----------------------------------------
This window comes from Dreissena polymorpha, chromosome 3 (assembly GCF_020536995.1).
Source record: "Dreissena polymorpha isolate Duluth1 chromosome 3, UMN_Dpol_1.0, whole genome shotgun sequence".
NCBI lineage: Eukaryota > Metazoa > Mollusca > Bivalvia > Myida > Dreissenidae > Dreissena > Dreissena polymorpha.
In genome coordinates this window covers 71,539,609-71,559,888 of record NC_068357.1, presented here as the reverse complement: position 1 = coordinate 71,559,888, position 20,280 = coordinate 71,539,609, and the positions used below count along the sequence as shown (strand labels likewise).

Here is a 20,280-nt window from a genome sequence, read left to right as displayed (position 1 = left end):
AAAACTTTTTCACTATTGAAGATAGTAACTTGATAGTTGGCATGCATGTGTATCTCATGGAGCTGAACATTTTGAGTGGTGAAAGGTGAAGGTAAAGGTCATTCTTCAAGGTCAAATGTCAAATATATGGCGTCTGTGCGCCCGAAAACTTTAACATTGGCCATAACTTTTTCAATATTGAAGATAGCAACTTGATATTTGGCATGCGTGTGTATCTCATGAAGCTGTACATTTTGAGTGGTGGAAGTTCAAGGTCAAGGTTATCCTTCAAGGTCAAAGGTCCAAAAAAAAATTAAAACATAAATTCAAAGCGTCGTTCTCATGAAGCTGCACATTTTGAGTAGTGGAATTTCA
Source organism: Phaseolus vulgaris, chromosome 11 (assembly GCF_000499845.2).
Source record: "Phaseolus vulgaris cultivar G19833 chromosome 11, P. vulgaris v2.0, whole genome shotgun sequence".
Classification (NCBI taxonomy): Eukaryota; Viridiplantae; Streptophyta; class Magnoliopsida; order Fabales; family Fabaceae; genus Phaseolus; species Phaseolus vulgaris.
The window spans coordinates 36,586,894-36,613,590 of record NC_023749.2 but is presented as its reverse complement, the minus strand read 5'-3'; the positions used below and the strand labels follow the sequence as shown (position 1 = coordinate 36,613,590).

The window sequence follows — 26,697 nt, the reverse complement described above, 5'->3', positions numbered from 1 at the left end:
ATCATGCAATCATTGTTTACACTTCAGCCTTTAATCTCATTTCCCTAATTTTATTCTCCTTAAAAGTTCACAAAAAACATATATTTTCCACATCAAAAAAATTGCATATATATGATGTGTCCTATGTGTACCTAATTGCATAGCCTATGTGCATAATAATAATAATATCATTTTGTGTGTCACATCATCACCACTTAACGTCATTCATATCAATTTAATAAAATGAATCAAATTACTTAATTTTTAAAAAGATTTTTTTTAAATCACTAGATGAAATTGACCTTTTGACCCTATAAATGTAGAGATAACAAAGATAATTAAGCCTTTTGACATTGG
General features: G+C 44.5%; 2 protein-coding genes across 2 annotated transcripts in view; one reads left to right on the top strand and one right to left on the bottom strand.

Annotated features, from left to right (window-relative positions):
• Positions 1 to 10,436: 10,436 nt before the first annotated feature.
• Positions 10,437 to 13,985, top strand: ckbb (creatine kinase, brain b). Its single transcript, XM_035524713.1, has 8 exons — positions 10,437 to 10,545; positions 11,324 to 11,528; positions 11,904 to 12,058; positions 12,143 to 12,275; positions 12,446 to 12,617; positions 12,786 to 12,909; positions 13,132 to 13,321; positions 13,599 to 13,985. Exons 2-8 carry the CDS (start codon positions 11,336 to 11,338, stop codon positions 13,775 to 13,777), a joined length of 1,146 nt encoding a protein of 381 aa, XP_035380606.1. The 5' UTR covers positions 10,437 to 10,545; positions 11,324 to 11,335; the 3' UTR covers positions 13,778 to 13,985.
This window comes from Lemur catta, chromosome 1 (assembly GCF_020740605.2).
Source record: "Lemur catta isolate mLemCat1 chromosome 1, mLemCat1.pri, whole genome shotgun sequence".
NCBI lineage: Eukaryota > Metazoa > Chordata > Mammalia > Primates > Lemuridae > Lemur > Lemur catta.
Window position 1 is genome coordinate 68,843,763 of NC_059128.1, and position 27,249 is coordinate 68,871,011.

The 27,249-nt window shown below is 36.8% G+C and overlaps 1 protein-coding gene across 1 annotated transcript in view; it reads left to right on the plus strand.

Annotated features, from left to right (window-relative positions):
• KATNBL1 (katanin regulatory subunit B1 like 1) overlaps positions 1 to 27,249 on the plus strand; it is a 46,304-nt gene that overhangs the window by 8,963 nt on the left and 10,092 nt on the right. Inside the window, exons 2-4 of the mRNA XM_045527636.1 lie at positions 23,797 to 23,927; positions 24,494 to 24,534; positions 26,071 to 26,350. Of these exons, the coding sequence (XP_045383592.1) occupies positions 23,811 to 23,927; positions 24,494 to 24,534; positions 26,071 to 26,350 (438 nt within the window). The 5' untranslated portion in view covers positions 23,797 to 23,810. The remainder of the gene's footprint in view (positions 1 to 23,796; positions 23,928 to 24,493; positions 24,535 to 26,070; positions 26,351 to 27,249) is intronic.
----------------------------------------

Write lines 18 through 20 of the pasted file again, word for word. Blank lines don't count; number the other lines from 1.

Source record: "Lemur catta isolate mLemCat1 chromosome 1, mLemCat1.pri, whole genome shotgun sequence".
NCBI lineage: Eukaryota > Metazoa > Chordata > Mammalia > Primates > Lemuridae > Lemur > Lemur catta.
Window position 1 is genome coordinate 68,843,763 of NC_059128.1, and position 27,249 is coordinate 68,871,011.